Ninety percent of cancer patients do not die of locally confined cancer, but rather from cancer that has spread, leading to diminished function of vital organs. There is an urgent need to better understand drivers of cancer metastasis and to identify novel therapeutic targets.
We want to help patients through our research. The focus in Nancy Du laboratory is to understand the molecular mechanisms underlying metastasis. Our long-term goal is to develop therapeutic strategies to prevent metastatic tumor formation and inhibit metastatic tumor growth. We have developed novel model systems to study the in vivo effects of candidate genes in tumor progression. Major research areas include: identification and functional characterization of metastasis genes and non-coding RNAs, and pre-clinical evaluation of anti-tumor therapeutics.
In many human cancers, the gene that produces RHAMM is over-expressed, leading to too much RHAMM protein. While it is unclear whether RHAMM itself plays a causal role in tumor initiation or progression, we demonstrated that an alternative form of RHAMM, RHAMMB or RHAMMv3, promotes the growth of pancreatic tumors and their spread to lymph nodes and the liver. It was thought that pancreatic cancer metastasizes naturally to the liver simply because the two organs are next to each other in the abdomen. But in a seminal experiment, we identified RHAMMB as the first protein to promote liver-specific metastasis of pancreatic neuroendocrine tumors. In addition, we and others found that overexpression of RHAMM predicts poor survival in cancer patients.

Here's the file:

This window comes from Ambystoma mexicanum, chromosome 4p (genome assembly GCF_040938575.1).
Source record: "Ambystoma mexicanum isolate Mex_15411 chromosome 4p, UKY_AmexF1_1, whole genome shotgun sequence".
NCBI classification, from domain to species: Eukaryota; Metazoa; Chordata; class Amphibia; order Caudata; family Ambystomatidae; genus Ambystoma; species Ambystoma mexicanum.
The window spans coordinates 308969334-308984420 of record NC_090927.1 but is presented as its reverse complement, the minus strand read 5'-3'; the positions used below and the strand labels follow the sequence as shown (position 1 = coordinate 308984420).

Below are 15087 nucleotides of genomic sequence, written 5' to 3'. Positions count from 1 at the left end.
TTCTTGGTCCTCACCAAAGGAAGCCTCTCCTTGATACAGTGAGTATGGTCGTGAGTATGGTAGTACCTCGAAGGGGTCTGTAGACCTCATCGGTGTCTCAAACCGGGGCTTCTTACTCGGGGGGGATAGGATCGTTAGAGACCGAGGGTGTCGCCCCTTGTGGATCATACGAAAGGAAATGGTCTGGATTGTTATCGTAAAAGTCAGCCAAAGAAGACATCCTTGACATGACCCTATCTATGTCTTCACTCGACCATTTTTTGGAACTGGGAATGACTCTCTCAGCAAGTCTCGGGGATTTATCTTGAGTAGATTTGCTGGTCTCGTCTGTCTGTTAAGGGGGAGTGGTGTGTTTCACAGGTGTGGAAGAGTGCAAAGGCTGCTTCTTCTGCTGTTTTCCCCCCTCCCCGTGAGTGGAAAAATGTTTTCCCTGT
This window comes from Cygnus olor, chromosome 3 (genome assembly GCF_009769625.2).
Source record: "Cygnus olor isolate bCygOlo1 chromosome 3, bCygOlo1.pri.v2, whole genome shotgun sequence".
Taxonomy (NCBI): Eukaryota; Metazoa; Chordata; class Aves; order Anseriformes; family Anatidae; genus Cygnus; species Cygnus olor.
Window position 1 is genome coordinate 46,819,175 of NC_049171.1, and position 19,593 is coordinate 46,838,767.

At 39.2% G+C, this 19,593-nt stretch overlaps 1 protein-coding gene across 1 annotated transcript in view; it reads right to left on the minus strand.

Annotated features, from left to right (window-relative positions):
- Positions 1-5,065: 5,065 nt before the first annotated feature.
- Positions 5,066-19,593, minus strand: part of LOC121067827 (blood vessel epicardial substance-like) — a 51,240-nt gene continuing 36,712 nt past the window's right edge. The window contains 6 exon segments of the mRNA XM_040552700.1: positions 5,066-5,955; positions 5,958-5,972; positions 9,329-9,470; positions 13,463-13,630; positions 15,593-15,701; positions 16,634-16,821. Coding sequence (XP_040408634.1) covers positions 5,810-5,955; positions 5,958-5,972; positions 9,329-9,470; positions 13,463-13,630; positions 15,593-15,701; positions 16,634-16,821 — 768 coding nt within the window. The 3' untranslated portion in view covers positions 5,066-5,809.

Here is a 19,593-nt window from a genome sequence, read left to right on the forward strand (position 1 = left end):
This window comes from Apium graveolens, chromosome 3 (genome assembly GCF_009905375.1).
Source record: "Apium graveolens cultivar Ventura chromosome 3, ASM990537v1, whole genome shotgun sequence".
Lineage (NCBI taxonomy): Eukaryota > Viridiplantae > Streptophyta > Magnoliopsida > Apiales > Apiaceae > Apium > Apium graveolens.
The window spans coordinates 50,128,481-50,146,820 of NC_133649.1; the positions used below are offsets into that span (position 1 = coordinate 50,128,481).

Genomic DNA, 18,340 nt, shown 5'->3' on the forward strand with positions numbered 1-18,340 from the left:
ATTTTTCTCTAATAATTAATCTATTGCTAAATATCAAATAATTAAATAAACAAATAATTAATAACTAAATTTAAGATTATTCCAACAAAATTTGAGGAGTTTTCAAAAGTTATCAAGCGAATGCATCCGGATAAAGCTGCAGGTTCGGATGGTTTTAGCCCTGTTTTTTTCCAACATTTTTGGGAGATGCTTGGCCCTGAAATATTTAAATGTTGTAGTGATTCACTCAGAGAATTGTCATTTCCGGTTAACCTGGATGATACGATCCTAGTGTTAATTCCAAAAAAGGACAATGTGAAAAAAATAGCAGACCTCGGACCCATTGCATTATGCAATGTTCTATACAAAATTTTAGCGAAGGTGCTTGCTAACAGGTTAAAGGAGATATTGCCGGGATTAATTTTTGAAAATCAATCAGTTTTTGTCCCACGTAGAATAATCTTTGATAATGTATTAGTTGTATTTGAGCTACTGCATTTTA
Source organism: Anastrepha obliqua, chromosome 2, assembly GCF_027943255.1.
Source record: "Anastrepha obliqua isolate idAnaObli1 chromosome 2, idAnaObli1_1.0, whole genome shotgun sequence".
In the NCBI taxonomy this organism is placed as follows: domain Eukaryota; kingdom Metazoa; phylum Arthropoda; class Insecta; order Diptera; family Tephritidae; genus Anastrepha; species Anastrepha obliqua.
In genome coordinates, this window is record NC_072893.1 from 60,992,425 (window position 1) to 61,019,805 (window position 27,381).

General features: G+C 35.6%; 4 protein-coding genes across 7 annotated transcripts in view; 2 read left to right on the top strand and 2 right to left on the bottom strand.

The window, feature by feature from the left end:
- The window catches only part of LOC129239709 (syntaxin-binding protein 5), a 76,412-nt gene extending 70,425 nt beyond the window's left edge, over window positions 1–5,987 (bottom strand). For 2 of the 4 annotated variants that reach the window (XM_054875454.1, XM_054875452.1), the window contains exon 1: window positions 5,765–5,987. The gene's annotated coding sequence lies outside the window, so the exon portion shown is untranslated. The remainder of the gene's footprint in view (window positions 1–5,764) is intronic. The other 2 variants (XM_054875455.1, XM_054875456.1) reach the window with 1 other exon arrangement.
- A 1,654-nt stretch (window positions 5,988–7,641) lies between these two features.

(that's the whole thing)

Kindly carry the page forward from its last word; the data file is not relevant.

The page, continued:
Bcl-xL is another gene that is over-expressed in human cancers, including pancreatic cancer and breast cancer. This protein is normally present in the mitochondrial compartment of a cell, and has been known for its function in preventing a common, programmed form of cell death (apoptosis). When Bcl-xL is overexpressed in cancer, it helps cancer cells to survive. Several drugs have been developed to inhibit the anti-apoptotic function of Bcl-xL. Unfortunately, these drugs have limited therapeutic value in clinical trials by themselves. We demonstrated that in cancer, Bcl-xL travels to the nucleus to promote metastasis independent of its anti-apoptotic function. Our studies suggested a paradigm-shifting insight of Bcl-xL. This unexpected finding provides a possible explanation for why clinical trials using drugs to block anti-apoptosis roles of Bcl-xL have not been effective in halting cancer progression.